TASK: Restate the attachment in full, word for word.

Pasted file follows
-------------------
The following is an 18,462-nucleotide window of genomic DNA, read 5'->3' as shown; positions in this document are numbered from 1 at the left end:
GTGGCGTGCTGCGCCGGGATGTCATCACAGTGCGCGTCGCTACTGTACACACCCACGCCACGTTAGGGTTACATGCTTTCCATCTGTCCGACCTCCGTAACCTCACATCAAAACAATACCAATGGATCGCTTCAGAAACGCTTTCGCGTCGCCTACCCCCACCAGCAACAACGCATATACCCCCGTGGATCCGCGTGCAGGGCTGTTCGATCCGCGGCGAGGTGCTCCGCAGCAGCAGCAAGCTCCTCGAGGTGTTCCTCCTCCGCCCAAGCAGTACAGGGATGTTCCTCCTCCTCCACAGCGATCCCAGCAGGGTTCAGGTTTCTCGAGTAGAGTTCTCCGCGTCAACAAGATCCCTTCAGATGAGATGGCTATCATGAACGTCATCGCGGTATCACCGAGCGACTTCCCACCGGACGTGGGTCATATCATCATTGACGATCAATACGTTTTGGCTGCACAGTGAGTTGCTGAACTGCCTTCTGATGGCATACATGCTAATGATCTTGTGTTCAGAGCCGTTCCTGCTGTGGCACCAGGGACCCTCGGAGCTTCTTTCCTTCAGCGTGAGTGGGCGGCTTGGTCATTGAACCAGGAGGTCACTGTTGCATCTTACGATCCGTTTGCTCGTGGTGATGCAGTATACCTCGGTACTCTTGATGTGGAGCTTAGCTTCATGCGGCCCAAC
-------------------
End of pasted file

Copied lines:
The following is an 18,462-nucleotide window of genomic DNA, read 5'->3' as shown; positions in this document are numbered from 1 at the left end:
GTGGCGTGCTGCGCCGGGATGTCATCACAGTGCGCGTCGCTACTGTACACACCCACGCCACGTTAGGGTTACATGCTTTCCATCTGTCCGACCTCCGTAACCTCACATCAAAACAATACCAATGGATCGCTTCAGAAACGCTTTCGCGTCGCCTACCCCCACCAGCAACAACGCATATACCCCCGTGGATCCGCGTGCAGGGCTGTTCGATCCGCGGCGAGGTGCTCCGCAGCAGCAGCAAGCTCCTCGAGGTGTTCCTCCTCCGCCCAAGCAGTACAGGGATGTTCCTCCTCCTCCACAGCGATCCCAGCAGGGTTCAGGTTTCTCGAGTAGAGTTCTCCGCGTCAACAAGATCCCTTCAGATGAGATGGCTATCATGAACGTCATCGCGGTATCACCGAGCGACTTCCCACCGGACGTGGGTCATATCATCATTGACGATCAATACGTTTTGGCTGCACAGTGAGTTGCTGAACTGCCTTCTGATGGCATACATGCTAATGATCTTGTGTTCAGAGCCGTTCCTGCTGTGGCACCAGGGACCCTCGGAGCTTCTTTCCTTCAGCGTGAGTGGGCGGCTTGGTCATTGAACCAGGAGGTCACTGTTGCATCTTACGATCCGTTTGCTCGTGGTGATGCAGTATACCTCGGTACTCTTGATGTGGAGCTTAGCTTCATGCGGCCCAAC